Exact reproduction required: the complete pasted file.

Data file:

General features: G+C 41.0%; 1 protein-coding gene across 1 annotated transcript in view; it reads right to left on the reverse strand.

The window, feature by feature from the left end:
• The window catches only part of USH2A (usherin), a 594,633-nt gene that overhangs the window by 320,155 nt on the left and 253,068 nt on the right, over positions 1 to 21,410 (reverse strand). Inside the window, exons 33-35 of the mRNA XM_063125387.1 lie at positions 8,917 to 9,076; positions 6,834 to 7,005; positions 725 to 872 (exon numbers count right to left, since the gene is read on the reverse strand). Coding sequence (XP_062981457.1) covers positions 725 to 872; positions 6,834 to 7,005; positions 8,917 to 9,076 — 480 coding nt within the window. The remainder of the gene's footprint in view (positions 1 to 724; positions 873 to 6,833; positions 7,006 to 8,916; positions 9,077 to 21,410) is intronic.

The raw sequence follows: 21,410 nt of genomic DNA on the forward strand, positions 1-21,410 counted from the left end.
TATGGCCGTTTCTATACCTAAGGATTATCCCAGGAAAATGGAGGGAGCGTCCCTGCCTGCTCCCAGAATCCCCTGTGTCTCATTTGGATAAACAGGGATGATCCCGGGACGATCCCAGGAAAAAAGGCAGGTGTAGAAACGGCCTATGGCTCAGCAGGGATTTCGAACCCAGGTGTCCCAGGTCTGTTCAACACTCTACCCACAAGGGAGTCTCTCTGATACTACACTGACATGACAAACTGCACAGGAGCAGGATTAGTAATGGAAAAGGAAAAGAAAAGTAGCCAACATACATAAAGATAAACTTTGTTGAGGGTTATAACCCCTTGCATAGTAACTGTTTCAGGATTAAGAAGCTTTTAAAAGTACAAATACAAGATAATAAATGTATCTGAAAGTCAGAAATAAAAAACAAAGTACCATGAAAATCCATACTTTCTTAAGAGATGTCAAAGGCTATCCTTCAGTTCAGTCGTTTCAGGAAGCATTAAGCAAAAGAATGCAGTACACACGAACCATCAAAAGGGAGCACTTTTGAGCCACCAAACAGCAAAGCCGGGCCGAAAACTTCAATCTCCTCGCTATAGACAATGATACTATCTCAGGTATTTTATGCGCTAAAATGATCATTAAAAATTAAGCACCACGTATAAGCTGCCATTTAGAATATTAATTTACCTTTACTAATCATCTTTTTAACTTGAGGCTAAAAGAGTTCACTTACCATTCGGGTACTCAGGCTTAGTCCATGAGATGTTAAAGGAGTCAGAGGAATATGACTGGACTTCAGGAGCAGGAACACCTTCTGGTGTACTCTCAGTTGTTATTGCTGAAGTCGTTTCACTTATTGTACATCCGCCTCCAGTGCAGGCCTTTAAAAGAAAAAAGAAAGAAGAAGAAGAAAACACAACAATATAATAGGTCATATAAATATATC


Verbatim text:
General features: G+C 41.0%; 1 protein-coding gene across 1 annotated transcript in view; it reads right to left on the reverse strand.

The window, feature by feature from the left end:
• The window catches only part of USH2A (usherin), a 594,633-nt gene that overhangs the window by 320,155 nt on the left and 253,068 nt on the right, over positions 1 to 21,410 (reverse strand). Inside the window, exons 33-35 of the mRNA XM_063125387.1 lie at positions 8,917 to 9,076; positions 6,834 to 7,005; positions 725 to 872 (exon numbers count right to left, since the gene is read on the reverse strand). Coding sequence (XP_062981457.1) covers positions 725 to 872; positions 6,834 to 7,005; positions 8,917 to 9,076 — 480 coding nt within the window. The remainder of the gene's footprint in view (positions 1 to 724; positions 873 to 6,833; positions 7,006 to 8,916; positions 9,077 to 21,410) is intronic.

The raw sequence follows: 21,410 nt of genomic DNA on the forward strand, positions 1-21,410 counted from the left end.
TATGGCCGTTTCTATACCTAAGGATTATCCCAGGAAAATGGAGGGAGCGTCCCTGCCTGCTCCCAGAATCCCCTGTGTCTCATTTGGATAAACAGGGATGATCCCGGGACGATCCCAGGAAAAAAGGCAGGTGTAGAAACGGCCTATGGCTCAGCAGGGATTTCGAACCCAGGTGTCCCAGGTCTGTTCAACACTCTACCCACAAGGGAGTCTCTCTGATACTACACTGACATGACAAACTGCACAGGAGCAGGATTAGTAATGGAAAAGGAAAAGAAAAGTAGCCAACATACATAAAGATAAACTTTGTTGAGGGTTATAACCCCTTGCATAGTAACTGTTTCAGGATTAAGAAGCTTTTAAAAGTACAAATACAAGATAATAAATGTATCTGAAAGTCAGAAATAAAAAACAAAGTACCATGAAAATCCATACTTTCTTAAGAGATGTCAAAGGCTATCCTTCAGTTCAGTCGTTTCAGGAAGCATTAAGCAAAAGAATGCAGTACACACGAACCATCAAAAGGGAGCACTTTTGAGCCACCAAACAGCAAAGCCGGGCCGAAAACTTCAATCTCCTCGCTATAGACAATGATACTATCTCAGGTATTTTATGCGCTAAAATGATCATTAAAAATTAAGCACCACGTATAAGCTGCCATTTAGAATATTAATTTACCTTTACTAATCATCTTTTTAACTTGAGGCTAAAAGAGTTCACTTACCATTCGGGTACTCAGGCTTAGTCCATGAGATGTTAAAGGAGTCAGAGGAATATGACTGGACTTCAGGAGCAGGAACACCTTCTGGTGTACTCTCAGTTGTTATTGCTGAAGTCGTTTCACTTATTGTACATCCGCCTCCAGTGCAGGCCTTTAAAAGAAAAAAGAAAGAAGAAGAAGAAAACACAACAATATAATAGGTCATATAAATATATC